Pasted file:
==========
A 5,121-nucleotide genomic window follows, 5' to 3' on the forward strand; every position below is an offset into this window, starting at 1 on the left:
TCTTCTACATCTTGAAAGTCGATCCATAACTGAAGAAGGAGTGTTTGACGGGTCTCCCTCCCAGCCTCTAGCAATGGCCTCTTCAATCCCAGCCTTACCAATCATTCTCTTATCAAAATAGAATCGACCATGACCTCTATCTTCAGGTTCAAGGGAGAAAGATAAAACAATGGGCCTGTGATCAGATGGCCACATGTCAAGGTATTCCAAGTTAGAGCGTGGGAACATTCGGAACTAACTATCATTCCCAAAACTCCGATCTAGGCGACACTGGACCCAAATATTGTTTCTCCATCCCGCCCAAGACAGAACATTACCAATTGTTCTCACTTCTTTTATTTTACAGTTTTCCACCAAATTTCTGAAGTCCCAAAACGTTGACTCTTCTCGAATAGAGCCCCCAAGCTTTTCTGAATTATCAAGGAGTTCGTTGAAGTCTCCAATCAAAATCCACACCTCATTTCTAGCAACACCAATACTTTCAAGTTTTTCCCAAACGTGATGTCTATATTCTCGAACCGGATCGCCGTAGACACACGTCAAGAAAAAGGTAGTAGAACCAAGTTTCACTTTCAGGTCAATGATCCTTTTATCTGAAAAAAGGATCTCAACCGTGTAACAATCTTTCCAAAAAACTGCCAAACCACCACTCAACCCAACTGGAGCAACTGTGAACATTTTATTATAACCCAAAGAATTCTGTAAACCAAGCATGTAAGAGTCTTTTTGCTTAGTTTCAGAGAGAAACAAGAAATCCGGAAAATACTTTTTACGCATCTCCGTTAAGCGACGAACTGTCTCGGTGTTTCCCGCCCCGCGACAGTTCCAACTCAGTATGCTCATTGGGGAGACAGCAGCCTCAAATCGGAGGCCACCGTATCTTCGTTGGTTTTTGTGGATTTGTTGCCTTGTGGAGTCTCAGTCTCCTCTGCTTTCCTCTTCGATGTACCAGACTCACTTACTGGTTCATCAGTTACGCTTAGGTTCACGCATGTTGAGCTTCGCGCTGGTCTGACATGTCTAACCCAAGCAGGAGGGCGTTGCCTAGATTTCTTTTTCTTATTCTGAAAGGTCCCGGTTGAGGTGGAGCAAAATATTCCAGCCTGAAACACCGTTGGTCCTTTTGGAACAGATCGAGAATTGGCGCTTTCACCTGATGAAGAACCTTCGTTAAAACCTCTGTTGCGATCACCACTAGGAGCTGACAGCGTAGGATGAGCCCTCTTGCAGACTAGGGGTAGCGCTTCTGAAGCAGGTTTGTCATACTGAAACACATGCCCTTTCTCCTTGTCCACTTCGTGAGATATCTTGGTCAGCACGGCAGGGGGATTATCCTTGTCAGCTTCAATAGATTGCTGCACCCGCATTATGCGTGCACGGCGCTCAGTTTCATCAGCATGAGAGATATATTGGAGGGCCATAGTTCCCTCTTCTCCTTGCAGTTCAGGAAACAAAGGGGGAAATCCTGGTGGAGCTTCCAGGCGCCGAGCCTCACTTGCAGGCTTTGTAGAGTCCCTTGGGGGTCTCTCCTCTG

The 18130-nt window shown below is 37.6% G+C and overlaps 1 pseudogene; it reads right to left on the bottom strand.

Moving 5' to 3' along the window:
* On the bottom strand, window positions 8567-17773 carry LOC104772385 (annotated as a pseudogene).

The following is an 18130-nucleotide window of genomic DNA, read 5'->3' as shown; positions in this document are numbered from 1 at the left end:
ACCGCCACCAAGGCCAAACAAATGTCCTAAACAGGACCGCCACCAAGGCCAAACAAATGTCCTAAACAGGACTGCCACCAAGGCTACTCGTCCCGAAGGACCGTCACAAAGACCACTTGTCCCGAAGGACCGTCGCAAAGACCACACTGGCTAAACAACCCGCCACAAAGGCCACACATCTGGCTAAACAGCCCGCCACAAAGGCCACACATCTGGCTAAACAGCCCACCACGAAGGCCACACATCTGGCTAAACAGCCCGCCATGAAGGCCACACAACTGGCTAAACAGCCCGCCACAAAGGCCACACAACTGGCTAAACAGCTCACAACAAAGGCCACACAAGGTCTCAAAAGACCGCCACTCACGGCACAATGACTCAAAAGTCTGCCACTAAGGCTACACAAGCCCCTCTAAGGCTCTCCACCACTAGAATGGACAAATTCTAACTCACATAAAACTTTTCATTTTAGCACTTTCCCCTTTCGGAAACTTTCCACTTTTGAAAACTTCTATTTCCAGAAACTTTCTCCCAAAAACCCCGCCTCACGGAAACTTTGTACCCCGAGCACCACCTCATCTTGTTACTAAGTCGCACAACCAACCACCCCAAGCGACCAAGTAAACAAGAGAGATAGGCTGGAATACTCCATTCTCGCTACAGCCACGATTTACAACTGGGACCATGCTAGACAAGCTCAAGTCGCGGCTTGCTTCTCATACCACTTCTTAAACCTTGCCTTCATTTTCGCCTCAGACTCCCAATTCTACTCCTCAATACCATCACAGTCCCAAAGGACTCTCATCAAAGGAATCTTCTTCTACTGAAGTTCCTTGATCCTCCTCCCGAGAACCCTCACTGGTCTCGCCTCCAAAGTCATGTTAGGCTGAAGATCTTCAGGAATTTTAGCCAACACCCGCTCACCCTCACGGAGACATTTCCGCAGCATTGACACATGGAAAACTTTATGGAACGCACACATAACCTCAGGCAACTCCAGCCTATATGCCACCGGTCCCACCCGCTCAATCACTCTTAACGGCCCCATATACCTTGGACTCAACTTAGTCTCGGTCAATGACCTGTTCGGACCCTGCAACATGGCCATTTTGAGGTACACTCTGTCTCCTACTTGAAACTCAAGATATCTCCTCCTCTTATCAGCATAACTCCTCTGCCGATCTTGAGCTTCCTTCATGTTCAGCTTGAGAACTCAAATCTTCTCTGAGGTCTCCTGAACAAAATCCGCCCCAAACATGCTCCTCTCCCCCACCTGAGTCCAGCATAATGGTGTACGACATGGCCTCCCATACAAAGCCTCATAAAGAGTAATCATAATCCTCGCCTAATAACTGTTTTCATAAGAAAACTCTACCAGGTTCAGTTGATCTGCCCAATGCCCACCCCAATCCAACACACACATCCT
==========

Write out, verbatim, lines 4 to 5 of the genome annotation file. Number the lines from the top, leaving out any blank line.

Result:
Moving 5' to 3' along the window:
* On the bottom strand, window positions 8567-17773 carry LOC104772385 (annotated as a pseudogene).